Across Brisbane, 22 homes were sold at auction at the weekend, totalling $11,148,000 with a median sale price of $865,000.


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Two green bridges underway, Brisbane City Council seeks feedback on two more

Construction on two green bridges linking Brisbane’s inner-city suburbs is slated to begin this year, but the location of three other planned bridges remains unclear.

In 2019, Lord Mayor Adrian Schrinner made a $550 million pledge to build five new green bridges, catering for pedestrians and cyclists, to reduce vehicle traffic and improve the city’s connectivity.

At Tuesday’s public and active transport committee meeting, Brisbane City councillors were given an update on the progress of the green bridges program.

Public and active transport committee chairman Ryan Murphy told the committee the council wanted state or federal funding support alongside the $550 million already committed.

The $190 million Kangaroo Point green bridge will be 470 metres long and 6.8 metres wide, with separated cycling and pedestrian lanes, linking the inner-city suburb with the City Botanic Gardens.

Construction on the Kangaroo Point and Breakfast Creek bridges will begin this year, with the council now out to tender for both.

Consultation for two West End bridges

Community consultation on the bridges from West End to St Lucia and West End to Toowong was extended following concerns the December-January consultation was too short.

For the West End bridges, suggested locations put forward by Brisbane City Council would either place the landing pads on public parks, such as Orleigh Park in West End and Guyatt Park in St Lucia, or on private property.

Two green bridges

A concept image for the St Lucia to West End green bridge(Supplied: Brisbane City Council)

Greens councillor Jonathan Sri, in whose ward both West End bridges would sit, said it appeared the third option for the St Lucia bridge — between Keith Street in St Lucia and Boundary Street in West End — was most supported.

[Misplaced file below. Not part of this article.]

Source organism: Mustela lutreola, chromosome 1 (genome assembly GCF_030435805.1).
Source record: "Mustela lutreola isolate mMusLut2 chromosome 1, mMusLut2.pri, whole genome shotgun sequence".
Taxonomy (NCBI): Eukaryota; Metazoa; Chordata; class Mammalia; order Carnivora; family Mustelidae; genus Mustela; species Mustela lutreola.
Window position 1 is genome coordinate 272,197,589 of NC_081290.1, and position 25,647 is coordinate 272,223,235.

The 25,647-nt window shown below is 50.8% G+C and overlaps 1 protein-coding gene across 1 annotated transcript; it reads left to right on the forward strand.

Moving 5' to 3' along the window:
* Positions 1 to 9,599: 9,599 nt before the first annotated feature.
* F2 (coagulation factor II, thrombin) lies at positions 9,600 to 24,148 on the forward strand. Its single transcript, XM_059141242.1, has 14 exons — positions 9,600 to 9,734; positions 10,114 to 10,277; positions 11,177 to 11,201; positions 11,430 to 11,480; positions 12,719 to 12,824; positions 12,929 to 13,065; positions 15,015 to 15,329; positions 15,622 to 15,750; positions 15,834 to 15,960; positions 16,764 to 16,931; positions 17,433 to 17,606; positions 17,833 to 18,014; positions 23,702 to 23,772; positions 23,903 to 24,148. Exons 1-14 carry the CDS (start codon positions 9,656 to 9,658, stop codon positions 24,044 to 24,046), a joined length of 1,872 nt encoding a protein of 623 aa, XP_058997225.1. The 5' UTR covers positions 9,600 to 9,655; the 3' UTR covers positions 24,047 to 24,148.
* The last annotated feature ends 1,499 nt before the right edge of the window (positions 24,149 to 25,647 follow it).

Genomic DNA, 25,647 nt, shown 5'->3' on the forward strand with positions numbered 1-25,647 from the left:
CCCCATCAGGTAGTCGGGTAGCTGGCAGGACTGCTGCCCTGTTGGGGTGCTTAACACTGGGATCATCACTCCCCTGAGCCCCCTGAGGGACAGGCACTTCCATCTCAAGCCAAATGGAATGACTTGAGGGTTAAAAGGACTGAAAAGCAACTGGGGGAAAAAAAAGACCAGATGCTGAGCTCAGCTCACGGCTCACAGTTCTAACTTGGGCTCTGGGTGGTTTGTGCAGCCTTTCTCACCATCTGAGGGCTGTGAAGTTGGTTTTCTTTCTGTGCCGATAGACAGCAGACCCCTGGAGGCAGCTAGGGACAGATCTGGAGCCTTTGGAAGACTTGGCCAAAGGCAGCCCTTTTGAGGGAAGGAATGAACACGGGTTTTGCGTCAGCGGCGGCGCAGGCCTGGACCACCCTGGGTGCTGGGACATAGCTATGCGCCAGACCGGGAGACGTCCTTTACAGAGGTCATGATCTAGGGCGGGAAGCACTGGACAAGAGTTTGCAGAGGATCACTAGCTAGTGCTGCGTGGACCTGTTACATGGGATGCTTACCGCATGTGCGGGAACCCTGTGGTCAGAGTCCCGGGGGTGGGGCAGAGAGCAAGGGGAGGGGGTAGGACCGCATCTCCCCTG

“I’ve heard from several residents who’ve said they think the Option C location for the St Lucia bridge is preferable from a transport perspective, but they have concerns about the scale and design of the exact alignment proposed by council, and the associated home resumptions,” Cr Sri said.

“The vast majority of residents seem to prefer alignment Option A for the Toowong Bridge, and it seems like the Toowong bridge in general has a lot more support.”

Two green bridges

A concept image for the Toowong to West End landing pad for a green bridge(Supplied: Brisbane City Council)

Option A for the Toowong bridge would see the bridge land at 600 Coronation Drive — the former ABC Towoong site now owned by developers Sunland, but put up for sale late last year.

Last year, Cr Schrinner ruled out purchasing the 600 Coronation Drive site saying the cost would be prohibitive, but said the council would consider resuming a portion of the land for a green bridge if needed.

LNP councillor James Mackay, in whose ward of Walter-Taylor the two bridges would land, recently spoke at a rally for a group opposed to a possible Guyatt Park alignment for the St Lucia to West End Bridge.

Cr Mackay referred queries about his community’s opinions to the lord mayor’s office.

Fifth green bridge site unknown

In mid-2020 a fifth proposed bridge, from Belbowrie to Wacol, was scrapped after several rounds of community consultation found little support.

The council is preparing options for a fifth bridge location, the committee heard.

Two green bridges

A concept image of the Breakfast Creek green bridge linking Kingsford Smith Drive and Newstead House(Supplied: Brisbane City Council)

Deputy Labor leader Kara Cook in a statement said she had lodged a petition with more than a thousand signatures calling for a bridge on the eastern side of the river.

Cr Cook said a bridge in her area — around Bulimba and Hawthorne connecting across to New Farm or Teneriffe — had been mooted since at least 1925.

Technical challenges are greater for the eastern section of the river as any new bridge must be of a height to allow ships through and would span a wider section of water.


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Commercial Market Update – Brisbane Fringe Cityscope February 2021

The latest research from Brisbane Fringe Cityscope shows in the last three months property sale numbers have increased but sales figures have had a slight increase. The last three months to the beginning of February 2021 recorded 22 sales for a total of $114.2 million, with $23.7 million for commercial, $4.4 million for commercial strata, $4.2 million for retail, $4.3 million for retail strata and $77.5 million for other.

In comparison, the last three months to the beginning of November 2020 recorded 14 sales for a total of $98.9 million, with $86.2 million for commercial, $1.5 million for commercial strata, $800,000 for retail strata and $10.5 million for other.